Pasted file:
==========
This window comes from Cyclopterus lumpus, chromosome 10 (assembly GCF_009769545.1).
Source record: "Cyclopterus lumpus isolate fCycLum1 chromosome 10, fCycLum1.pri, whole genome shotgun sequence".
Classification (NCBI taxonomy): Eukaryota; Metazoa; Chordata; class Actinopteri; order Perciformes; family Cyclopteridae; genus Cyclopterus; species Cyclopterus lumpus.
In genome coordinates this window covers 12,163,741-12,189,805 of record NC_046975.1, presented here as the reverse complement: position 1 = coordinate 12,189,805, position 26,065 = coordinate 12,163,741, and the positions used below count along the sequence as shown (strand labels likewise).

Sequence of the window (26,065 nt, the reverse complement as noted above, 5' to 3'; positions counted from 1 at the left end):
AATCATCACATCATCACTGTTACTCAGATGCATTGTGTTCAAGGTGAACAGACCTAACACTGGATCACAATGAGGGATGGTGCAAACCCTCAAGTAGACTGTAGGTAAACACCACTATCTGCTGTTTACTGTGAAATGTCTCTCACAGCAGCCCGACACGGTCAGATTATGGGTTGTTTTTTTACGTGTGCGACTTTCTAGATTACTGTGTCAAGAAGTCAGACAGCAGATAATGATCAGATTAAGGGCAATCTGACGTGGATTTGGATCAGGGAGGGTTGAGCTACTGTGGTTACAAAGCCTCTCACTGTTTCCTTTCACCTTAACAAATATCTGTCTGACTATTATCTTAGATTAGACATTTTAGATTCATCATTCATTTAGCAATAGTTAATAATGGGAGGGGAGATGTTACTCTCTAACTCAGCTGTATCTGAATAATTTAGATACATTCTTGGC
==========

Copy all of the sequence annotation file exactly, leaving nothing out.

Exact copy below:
This window comes from Cyclopterus lumpus, chromosome 10 (assembly GCF_009769545.1).
Source record: "Cyclopterus lumpus isolate fCycLum1 chromosome 10, fCycLum1.pri, whole genome shotgun sequence".
Classification (NCBI taxonomy): Eukaryota; Metazoa; Chordata; class Actinopteri; order Perciformes; family Cyclopteridae; genus Cyclopterus; species Cyclopterus lumpus.
In genome coordinates this window covers 12,163,741-12,189,805 of record NC_046975.1, presented here as the reverse complement: position 1 = coordinate 12,189,805, position 26,065 = coordinate 12,163,741, and the positions used below count along the sequence as shown (strand labels likewise).

Sequence of the window (26,065 nt, the reverse complement as noted above, 5' to 3'; positions counted from 1 at the left end):
AATCATCACATCATCACTGTTACTCAGATGCATTGTGTTCAAGGTGAACAGACCTAACACTGGATCACAATGAGGGATGGTGCAAACCCTCAAGTAGACTGTAGGTAAACACCACTATCTGCTGTTTACTGTGAAATGTCTCTCACAGCAGCCCGACACGGTCAGATTATGGGTTGTTTTTTTACGTGTGCGACTTTCTAGATTACTGTGTCAAGAAGTCAGACAGCAGATAATGATCAGATTAAGGGCAATCTGACGTGGATTTGGATCAGGGAGGGTTGAGCTACTGTGGTTACAAAGCCTCTCACTGTTTCCTTTCACCTTAACAAATATCTGTCTGACTATTATCTTAGATTAGACATTTTAGATTCATCATTCATTTAGCAATAGTTAATAATGGGAGGGGAGATGTTACTCTCTAACTCAGCTGTATCTGAATAATTTAGATACATTCTTGGC